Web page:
To make your summer parties electrifying, we suggest you give or give yourself a set of personalized gin and tonic glasses. If you want to learn how to prepare this aromatic and thirst-quenching cocktail, discover all the bartenders' secrets by reading our blog article. Or take advantage of the promotion that allows you to receive 6 personalized gin and tonic glasses at the special price of € 44.50 instead of € 54.50 and choose one of the graphics we have already prepared for you - all you have to do is choose the one you like best from the menu on the left and put your personalized glasses in the cart.
THE WAY OF THE GIN
A few years are enough and in England it is immediately gin mania, to the point that the abuse of this drink becomes a real social scourge. In the engraving below, dated 1751, the painter William Hogarth stigmatizes the rampant corruption in London's streets due to ... gin. It is no coincidence that the work is entitled "Gin Lane" - the way of gin.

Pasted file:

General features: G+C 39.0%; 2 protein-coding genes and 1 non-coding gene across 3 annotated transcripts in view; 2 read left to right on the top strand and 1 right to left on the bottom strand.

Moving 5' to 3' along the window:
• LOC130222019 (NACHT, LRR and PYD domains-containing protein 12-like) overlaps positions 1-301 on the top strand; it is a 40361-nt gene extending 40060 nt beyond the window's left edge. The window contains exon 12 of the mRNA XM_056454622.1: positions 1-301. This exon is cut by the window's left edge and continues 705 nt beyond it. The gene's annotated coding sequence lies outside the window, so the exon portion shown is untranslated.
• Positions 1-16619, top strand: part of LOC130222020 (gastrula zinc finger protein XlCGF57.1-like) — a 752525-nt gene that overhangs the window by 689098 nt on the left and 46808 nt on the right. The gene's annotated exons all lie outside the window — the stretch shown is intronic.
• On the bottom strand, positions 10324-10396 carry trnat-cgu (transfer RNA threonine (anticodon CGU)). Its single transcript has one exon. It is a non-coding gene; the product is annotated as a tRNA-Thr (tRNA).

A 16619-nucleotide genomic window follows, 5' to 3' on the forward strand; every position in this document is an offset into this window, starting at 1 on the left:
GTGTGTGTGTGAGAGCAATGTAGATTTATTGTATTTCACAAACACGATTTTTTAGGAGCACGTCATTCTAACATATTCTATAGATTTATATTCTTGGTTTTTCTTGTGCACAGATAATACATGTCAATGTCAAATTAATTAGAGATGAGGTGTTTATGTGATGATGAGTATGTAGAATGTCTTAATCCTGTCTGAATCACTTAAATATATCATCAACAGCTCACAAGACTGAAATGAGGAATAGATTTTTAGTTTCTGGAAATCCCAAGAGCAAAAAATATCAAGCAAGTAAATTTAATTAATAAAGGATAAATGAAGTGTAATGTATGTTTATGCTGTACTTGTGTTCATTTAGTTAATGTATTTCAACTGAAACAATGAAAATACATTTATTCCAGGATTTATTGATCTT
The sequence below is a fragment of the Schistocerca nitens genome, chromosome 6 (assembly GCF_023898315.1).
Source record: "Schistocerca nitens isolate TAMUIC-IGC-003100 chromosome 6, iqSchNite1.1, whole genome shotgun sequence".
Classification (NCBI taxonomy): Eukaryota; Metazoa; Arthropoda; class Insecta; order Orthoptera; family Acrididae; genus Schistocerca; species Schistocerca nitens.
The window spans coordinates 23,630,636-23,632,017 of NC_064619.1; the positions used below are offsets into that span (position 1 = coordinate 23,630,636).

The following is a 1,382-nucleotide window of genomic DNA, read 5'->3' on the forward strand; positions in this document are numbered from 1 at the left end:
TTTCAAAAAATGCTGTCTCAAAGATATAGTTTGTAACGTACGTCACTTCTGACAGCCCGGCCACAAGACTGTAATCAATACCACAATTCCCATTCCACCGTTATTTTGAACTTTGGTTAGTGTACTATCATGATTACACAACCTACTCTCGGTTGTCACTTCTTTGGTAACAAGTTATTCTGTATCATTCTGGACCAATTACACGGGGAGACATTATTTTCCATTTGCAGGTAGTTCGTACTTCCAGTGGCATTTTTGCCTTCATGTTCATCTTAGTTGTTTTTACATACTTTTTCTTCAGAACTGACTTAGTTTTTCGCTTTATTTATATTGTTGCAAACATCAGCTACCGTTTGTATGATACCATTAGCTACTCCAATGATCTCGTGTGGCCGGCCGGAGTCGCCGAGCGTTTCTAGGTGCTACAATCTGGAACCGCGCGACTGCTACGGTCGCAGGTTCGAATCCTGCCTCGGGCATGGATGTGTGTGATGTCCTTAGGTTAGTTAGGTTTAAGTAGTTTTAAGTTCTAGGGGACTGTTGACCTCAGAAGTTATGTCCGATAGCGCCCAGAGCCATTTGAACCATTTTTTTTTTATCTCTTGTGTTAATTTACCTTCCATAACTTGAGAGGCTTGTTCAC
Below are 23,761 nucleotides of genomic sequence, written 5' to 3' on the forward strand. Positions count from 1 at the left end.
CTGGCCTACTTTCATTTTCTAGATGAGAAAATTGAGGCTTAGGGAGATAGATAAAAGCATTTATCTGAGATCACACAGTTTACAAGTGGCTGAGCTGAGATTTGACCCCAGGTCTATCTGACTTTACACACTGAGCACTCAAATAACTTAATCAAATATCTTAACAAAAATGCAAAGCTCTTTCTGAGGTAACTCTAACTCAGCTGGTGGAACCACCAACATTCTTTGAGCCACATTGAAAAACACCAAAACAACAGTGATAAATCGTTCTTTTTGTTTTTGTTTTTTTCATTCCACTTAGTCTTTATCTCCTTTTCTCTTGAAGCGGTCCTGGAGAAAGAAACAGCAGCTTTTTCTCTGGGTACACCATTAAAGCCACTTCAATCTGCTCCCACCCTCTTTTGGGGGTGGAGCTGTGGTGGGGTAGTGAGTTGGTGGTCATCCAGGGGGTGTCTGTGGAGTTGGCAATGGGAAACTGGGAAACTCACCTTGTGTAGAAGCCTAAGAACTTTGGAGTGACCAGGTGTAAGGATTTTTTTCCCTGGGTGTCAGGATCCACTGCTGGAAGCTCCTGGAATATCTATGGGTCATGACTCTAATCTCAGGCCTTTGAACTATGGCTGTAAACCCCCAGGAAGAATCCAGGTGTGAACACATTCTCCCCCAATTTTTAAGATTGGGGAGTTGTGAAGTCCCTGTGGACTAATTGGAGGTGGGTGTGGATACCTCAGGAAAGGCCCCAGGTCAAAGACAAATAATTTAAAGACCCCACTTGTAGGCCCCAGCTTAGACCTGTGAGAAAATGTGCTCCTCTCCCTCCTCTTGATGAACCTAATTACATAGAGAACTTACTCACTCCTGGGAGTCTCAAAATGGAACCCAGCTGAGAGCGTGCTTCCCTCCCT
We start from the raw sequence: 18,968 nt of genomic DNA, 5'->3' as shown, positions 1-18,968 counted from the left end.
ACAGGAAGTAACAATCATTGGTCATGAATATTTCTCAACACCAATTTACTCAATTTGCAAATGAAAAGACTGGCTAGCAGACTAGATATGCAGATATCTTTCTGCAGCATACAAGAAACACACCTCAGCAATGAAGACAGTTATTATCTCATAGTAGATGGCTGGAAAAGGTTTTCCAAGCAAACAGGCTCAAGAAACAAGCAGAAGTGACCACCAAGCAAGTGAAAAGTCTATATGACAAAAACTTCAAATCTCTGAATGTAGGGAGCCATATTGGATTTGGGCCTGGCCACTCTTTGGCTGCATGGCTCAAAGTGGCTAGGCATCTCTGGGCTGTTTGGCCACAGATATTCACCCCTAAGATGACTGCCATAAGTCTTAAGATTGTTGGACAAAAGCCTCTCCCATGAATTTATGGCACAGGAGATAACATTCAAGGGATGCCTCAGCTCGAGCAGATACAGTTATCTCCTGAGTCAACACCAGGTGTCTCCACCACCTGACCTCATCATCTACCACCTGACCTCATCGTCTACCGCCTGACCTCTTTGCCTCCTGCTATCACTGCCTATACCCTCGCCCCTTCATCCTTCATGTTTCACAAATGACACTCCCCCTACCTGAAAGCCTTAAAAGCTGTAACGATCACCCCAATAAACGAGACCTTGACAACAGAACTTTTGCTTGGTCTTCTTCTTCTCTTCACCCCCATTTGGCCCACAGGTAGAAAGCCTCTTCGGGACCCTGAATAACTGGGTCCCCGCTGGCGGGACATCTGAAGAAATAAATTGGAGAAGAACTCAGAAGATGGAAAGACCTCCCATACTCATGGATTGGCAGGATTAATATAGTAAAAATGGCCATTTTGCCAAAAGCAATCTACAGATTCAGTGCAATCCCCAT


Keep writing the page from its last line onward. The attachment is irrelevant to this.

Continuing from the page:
William Hogarth - The Via del Gin, 1751
The gin boom in all English social classes was a consequence of King William II's ban on French brandies, which at the same time liberalized the distillation of spirits at home: in practice, anyone could make gin at home and sell it without having to apply for an authorization.
If gin (or Dutch jenever) was produced with a certain attention to the quality of the ingredients among the wealthier classes, the same cannot be said of the concoctions produced in the most sordid neighborhoods of the capital. Gary Regan writes in Bartender’s Gin Compendium: "Probably the gin drunk in 18th century London was similar to jenever. Most of it was probably terrible, people distilled in their own homes." So terrible that it was poisonous, as many used sulfuric acid, turpentine and lime oil instead of the prized juniper.
In addition to the lethal effects, the consumption of "do-it-yourself" gin turned into a problem of public order among the less well-off classes, acting as a detonator for the already existing social tensions. If in the middle of the century the "Gin act" imposed by law the closure of small gin shops, it was only in 1830 that, with the invention of the Coffey (a distillation column with perforated plates), the production method and quality of gin changed radically and the "London Dry" became the distillate that we still appreciate today.